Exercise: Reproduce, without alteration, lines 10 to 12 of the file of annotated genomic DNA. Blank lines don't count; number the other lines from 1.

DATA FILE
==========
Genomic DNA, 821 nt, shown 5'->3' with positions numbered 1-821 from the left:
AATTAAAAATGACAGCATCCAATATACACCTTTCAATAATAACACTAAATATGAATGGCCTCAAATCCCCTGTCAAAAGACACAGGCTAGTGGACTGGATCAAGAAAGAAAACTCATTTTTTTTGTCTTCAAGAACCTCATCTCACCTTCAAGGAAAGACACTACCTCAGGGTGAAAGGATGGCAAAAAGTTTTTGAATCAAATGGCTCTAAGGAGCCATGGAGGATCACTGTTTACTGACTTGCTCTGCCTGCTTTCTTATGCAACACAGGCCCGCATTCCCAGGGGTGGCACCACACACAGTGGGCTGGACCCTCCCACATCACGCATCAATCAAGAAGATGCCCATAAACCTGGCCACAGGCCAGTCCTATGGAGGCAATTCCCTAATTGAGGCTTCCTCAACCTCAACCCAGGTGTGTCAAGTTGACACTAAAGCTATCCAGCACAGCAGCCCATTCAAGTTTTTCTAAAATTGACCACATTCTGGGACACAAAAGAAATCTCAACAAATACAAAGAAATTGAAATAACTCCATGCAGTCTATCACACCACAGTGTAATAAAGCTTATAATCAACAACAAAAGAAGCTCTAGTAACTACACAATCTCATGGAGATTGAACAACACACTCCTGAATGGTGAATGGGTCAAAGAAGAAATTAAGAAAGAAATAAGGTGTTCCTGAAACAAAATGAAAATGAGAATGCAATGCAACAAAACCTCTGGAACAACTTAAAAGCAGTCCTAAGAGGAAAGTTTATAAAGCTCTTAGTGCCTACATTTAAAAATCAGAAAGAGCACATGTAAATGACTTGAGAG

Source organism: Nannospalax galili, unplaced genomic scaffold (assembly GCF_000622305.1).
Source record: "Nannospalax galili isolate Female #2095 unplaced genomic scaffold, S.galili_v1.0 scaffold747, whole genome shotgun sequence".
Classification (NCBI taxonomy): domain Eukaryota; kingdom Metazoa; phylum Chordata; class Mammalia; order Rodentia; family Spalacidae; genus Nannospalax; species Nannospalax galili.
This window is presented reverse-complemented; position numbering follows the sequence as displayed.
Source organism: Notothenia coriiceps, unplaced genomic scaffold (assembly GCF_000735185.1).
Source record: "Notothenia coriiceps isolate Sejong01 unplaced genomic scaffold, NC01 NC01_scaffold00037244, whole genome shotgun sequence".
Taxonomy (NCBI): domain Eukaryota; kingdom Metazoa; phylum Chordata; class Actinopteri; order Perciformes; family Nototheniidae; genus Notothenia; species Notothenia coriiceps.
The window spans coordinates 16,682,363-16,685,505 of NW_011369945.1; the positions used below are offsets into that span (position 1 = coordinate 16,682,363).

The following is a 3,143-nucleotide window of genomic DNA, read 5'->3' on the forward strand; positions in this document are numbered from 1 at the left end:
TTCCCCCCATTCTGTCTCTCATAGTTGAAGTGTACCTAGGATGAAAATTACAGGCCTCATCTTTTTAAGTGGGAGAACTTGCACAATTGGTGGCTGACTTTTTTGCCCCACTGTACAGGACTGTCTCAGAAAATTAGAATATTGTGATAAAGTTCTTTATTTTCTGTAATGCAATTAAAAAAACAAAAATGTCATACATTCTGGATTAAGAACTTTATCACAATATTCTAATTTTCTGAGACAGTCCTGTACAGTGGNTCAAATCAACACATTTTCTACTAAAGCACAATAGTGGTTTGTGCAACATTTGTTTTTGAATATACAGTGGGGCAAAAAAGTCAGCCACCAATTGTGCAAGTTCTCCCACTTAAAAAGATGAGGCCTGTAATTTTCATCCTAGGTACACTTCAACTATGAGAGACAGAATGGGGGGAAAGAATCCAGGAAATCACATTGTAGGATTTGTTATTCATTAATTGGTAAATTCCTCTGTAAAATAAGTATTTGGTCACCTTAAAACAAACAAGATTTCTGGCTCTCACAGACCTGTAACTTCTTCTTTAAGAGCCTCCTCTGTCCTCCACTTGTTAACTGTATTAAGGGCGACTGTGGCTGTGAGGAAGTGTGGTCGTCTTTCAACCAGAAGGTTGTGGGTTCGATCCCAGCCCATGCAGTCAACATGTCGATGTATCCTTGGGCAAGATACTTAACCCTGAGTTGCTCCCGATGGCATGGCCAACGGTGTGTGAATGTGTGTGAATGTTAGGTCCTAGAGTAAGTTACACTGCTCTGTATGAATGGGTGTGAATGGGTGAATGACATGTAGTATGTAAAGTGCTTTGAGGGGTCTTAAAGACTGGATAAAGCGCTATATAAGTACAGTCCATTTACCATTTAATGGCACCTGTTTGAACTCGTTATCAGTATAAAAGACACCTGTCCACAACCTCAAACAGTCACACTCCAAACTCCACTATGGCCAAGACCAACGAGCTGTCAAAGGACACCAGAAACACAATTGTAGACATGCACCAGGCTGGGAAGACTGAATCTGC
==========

The window spans coordinates 16,682,363-16,685,505 of NW_011369945.1; the positions used below are offsets into that span (position 1 = coordinate 16,682,363).

The following is a 3,143-nucleotide window of genomic DNA, read 5'->3' on the forward strand; positions in this document are numbered from 1 at the left end:
TTCCCCCCATTCTGTCTCTCATAGTTGAAGTGTACCTAGGATGAAAATTACAGGCCTCATCTTTTTAAGTGGGAGAACTTGCACAATTGGTGGCTGACTTTTTTGCCCCACTGTACAGGACTGTCTCAGAAAATTAGAATATTGTGATAAAGTTCTTTATTTTCTGTAATGCAATTAAAAAAACAAAAATGTCATACATTCTGGATTAAGAACTTTATCACAATATTCTAATTTTCTGAGACAGTCCTGTACAGTGGNTCAAATCAACACATTTTCTACTAAAGCACAATAGTGGTTTGTGCAACATTTGTTTTTGAATATACAGTGGGGCAAAAAAGTCAGCCACCAATTGTGCAAGTTCTCCCACTTAAAAAGATGAGGCCTGTAATTTTCATCCTAGGTACACTTCAACTATGAGAGACAGAATGGGGGGAAAGAATCCAGGAAATCACATTGTAGGATTTGTTATTCATTAATTGGTAAATTCCTCTGTAAAATAAGTATTTGGTCACCTTAAAACAAACAAGATTTCTGGCTCTCACAGACCTGTAACTTCTTCTTTAAGAGCCTCCTCTGTCCTCCACTTGTTAACTGTATTAAGGGCGACTGTGGCTGTGAGGAAGTGTGGTCGTCTTTCAACCAGAAGGTTGTGGGTTCGATCCCAGCCCATGCAGTCAACATGTCGATGTATCCTTGGGCAAGATACTTAACCCTGAGTTGCTCCCGATGGCATGGCCAACGGTGTGTGAATGTGTGTGAATGTTAGGTCCTAGAGTAAGTTACACTGCTCTGTATGAATGGGTGTGAATGGGTGAATGACATGTAGTATGTAAAGTGCTTTGAGGGGTCTTAAAGACTGGATAAAGCGCTATATAAGTACAGTCCATTTACCATTTAATGGCACCTGTTTGAACTCGTTATCAGTATAAAAGACACCTGTCCACAACCTCAAACAGTCACACTCCAAACTCCACTATGGCCAAGACCAACGAGCTGTCAAAGGACACCAGAAACACAATTGTAGACATGCACCAGGCTGGGAAGACTGAATCTGC